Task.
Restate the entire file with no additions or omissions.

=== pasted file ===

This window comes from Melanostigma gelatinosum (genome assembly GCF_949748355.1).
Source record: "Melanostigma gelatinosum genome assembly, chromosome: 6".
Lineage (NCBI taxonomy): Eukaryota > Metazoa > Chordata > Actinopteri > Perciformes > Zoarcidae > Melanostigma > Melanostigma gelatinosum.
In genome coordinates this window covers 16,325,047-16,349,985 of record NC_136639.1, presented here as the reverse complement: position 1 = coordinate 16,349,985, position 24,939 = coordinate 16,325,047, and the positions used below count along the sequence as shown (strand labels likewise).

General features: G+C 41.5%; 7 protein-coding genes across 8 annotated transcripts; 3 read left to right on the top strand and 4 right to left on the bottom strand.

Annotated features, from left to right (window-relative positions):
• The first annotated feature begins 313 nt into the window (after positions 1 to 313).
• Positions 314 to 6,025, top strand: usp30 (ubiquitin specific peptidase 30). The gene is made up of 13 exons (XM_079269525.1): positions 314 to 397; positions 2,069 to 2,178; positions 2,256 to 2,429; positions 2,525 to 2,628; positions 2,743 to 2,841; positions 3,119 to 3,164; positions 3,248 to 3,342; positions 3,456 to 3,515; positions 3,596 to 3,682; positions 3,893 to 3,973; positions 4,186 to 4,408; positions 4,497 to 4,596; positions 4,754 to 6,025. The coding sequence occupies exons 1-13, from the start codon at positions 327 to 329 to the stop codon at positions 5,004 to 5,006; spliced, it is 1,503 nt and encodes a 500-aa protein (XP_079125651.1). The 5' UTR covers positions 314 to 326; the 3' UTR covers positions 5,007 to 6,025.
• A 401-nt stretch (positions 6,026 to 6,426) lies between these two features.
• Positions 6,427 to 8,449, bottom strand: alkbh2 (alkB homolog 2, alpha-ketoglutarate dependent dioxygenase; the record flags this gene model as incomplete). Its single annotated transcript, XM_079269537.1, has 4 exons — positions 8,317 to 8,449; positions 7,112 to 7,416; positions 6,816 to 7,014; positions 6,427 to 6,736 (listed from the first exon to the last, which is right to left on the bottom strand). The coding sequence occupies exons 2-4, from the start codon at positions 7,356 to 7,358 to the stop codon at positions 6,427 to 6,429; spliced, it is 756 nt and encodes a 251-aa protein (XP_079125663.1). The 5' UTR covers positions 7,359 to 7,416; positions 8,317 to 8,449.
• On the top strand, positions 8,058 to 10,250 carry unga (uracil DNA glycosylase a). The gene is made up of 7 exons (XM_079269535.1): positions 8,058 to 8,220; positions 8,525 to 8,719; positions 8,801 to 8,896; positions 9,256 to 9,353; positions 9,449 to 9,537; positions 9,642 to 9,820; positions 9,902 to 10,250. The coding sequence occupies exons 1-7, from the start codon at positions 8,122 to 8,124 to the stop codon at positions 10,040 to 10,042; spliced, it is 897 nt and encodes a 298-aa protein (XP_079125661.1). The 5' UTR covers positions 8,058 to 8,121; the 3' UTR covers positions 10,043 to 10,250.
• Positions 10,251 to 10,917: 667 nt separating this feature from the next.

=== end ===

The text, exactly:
This window comes from Melanostigma gelatinosum (genome assembly GCF_949748355.1).
Source record: "Melanostigma gelatinosum genome assembly, chromosome: 6".
Lineage (NCBI taxonomy): Eukaryota > Metazoa > Chordata > Actinopteri > Perciformes > Zoarcidae > Melanostigma > Melanostigma gelatinosum.
In genome coordinates this window covers 16,325,047-16,349,985 of record NC_136639.1, presented here as the reverse complement: position 1 = coordinate 16,349,985, position 24,939 = coordinate 16,325,047, and the positions used below count along the sequence as shown (strand labels likewise).

General features: G+C 41.5%; 7 protein-coding genes across 8 annotated transcripts; 3 read left to right on the top strand and 4 right to left on the bottom strand.

Annotated features, from left to right (window-relative positions):
• The first annotated feature begins 313 nt into the window (after positions 1 to 313).
• Positions 314 to 6,025, top strand: usp30 (ubiquitin specific peptidase 30). The gene is made up of 13 exons (XM_079269525.1): positions 314 to 397; positions 2,069 to 2,178; positions 2,256 to 2,429; positions 2,525 to 2,628; positions 2,743 to 2,841; positions 3,119 to 3,164; positions 3,248 to 3,342; positions 3,456 to 3,515; positions 3,596 to 3,682; positions 3,893 to 3,973; positions 4,186 to 4,408; positions 4,497 to 4,596; positions 4,754 to 6,025. The coding sequence occupies exons 1-13, from the start codon at positions 327 to 329 to the stop codon at positions 5,004 to 5,006; spliced, it is 1,503 nt and encodes a 500-aa protein (XP_079125651.1). The 5' UTR covers positions 314 to 326; the 3' UTR covers positions 5,007 to 6,025.
• A 401-nt stretch (positions 6,026 to 6,426) lies between these two features.
• Positions 6,427 to 8,449, bottom strand: alkbh2 (alkB homolog 2, alpha-ketoglutarate dependent dioxygenase; the record flags this gene model as incomplete). Its single annotated transcript, XM_079269537.1, has 4 exons — positions 8,317 to 8,449; positions 7,112 to 7,416; positions 6,816 to 7,014; positions 6,427 to 6,736 (listed from the first exon to the last, which is right to left on the bottom strand). The coding sequence occupies exons 2-4, from the start codon at positions 7,356 to 7,358 to the stop codon at positions 6,427 to 6,429; spliced, it is 756 nt and encodes a 251-aa protein (XP_079125663.1). The 5' UTR covers positions 7,359 to 7,416; positions 8,317 to 8,449.
• On the top strand, positions 8,058 to 10,250 carry unga (uracil DNA glycosylase a). The gene is made up of 7 exons (XM_079269535.1): positions 8,058 to 8,220; positions 8,525 to 8,719; positions 8,801 to 8,896; positions 9,256 to 9,353; positions 9,449 to 9,537; positions 9,642 to 9,820; positions 9,902 to 10,250. The coding sequence occupies exons 1-7, from the start codon at positions 8,122 to 8,124 to the stop codon at positions 10,040 to 10,042; spliced, it is 897 nt and encodes a 298-aa protein (XP_079125661.1). The 5' UTR covers positions 8,058 to 8,121; the 3' UTR covers positions 10,043 to 10,250.
• Positions 10,251 to 10,917: 667 nt separating this feature from the next.